Baguio City Councilor and Philippine Councilors League (PCL) National Chairman for Advocacy Elmer Datuin was among the delegates invited to speak at the United Nations (UN) Water Conference last March 23. The UN Water Conference has convened local and regional chief executives and legislators around the world to discuss and advocate for the protection of water ecosystems in order to secure adequate water supply. In his speech, Datuin highlighted the Water Code of the City of Baguio (Ordinance 13-2007) as a significant piece of legislation that has instituted a legal framework at the local level for a holistic management of water resources and facilities in the city.

The salient features of Baguio City’s Water Code as enumerated by Datuin are the following: the creation of a City Water Resources Board which complements its national counterpart (National Water Resources Board); the issuance of Local Water Permit to regulate the proliferation of water extractors and to stop the indiscriminate discharge of wastewater; the establishment of monitoring mechanisms in water establishments to improve their environmental compliance; and the setting up of a trust fund based on the “polluters pay principle” to augment and replenish water development financing.

Datuin said Baguio City’s Water Code is considered as a “pioneering initiative” by a local government unit in Southeast Asia. “I believe that other local government units can learn from this initiative in crafting a framework for local water governance to harmonize policies and actions towards water security,” he stated. He stressed that a local water governance framework like that of Baguio City’s can initiate the creation of a strong partnership among the LGU, private and business sectors, academe, and expert groups in the areas of research, technical assistance, access to appropriate technology, and resource mobilization.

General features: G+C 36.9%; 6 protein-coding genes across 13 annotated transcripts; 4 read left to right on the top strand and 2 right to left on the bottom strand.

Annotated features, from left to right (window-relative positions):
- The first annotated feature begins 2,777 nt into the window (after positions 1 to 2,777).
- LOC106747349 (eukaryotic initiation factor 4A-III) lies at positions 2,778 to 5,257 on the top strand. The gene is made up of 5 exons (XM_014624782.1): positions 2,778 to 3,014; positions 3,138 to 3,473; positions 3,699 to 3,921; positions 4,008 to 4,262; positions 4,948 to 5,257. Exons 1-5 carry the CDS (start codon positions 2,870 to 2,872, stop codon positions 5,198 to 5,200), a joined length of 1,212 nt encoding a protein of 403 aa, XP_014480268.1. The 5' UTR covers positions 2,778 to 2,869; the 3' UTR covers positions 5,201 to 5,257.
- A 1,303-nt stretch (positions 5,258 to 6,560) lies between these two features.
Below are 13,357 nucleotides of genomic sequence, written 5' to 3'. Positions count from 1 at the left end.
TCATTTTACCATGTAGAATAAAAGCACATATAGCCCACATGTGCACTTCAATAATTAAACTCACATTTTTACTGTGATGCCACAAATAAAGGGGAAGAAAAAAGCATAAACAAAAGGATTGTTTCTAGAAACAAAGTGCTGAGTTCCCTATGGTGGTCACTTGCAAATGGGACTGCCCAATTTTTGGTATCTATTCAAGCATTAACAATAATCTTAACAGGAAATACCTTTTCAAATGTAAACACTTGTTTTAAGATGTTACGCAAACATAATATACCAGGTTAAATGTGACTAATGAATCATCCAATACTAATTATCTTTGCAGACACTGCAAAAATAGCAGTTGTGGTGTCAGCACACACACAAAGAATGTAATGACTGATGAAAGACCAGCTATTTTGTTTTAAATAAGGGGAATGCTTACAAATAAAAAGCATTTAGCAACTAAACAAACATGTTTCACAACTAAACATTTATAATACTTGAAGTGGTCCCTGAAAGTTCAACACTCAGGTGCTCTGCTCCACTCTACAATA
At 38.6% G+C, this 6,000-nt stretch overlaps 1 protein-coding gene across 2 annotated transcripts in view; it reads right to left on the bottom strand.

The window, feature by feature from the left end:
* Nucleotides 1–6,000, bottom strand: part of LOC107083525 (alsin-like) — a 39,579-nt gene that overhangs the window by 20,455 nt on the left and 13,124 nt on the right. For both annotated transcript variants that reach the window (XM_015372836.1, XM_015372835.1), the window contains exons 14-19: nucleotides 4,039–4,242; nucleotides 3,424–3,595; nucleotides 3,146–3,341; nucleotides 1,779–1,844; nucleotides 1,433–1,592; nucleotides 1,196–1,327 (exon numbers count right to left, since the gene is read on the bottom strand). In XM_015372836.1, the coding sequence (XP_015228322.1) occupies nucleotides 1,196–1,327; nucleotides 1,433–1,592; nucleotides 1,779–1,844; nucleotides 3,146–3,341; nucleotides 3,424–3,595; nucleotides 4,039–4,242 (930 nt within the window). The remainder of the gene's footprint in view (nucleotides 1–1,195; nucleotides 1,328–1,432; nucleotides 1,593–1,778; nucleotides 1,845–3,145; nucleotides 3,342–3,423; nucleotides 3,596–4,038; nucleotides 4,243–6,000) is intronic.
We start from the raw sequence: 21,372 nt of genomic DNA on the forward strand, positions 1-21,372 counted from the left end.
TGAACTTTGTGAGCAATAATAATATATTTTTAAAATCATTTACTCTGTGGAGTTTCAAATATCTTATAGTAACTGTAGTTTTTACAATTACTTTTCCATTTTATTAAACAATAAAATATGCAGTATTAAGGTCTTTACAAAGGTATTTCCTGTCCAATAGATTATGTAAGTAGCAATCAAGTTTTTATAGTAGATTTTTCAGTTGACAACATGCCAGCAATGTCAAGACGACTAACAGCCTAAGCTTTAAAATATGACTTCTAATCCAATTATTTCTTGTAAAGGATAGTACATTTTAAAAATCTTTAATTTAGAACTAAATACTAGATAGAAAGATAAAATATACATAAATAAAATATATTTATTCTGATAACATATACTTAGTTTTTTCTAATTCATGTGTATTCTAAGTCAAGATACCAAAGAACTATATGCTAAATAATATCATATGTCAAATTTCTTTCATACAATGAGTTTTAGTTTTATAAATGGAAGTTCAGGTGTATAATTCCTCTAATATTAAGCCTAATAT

Likewise, he mentioned two priority commitments of Baguio City that are geared towards water protection. These are (a) the establishment and management of a database for water concerns; and (b) enhancement of on-going activities already in place such as the inland waterway monitoring and management. Furthermore, he mentioned Baguio City’s Blue Walk project. Activities under this project include the clean-up and restoration of the main creek and tributaries of a major inland waterway in the city called Balili River and the conservation and rehabilitation of one of the biggest water sources for the city called Busol Watershed.

All these projects, according to Datuin, have enabled Baguio City to pursue its goals on resiliency,
safety, and sustainability. “Guided by its legal framework, the City Government of Baguio has evolved as the integrator, enabler, and regulator,” Datuin expressed. As a conclusion to his speech, he said: “Pursuing global water security is a daunting task, but the opportunities for expertly guided
local water governance within a feasible legislative framework can spell a great difference in the
proper management of a rapidly dwindling yet essential resource… and that is water.”

SP/Jordan G. Habbiling

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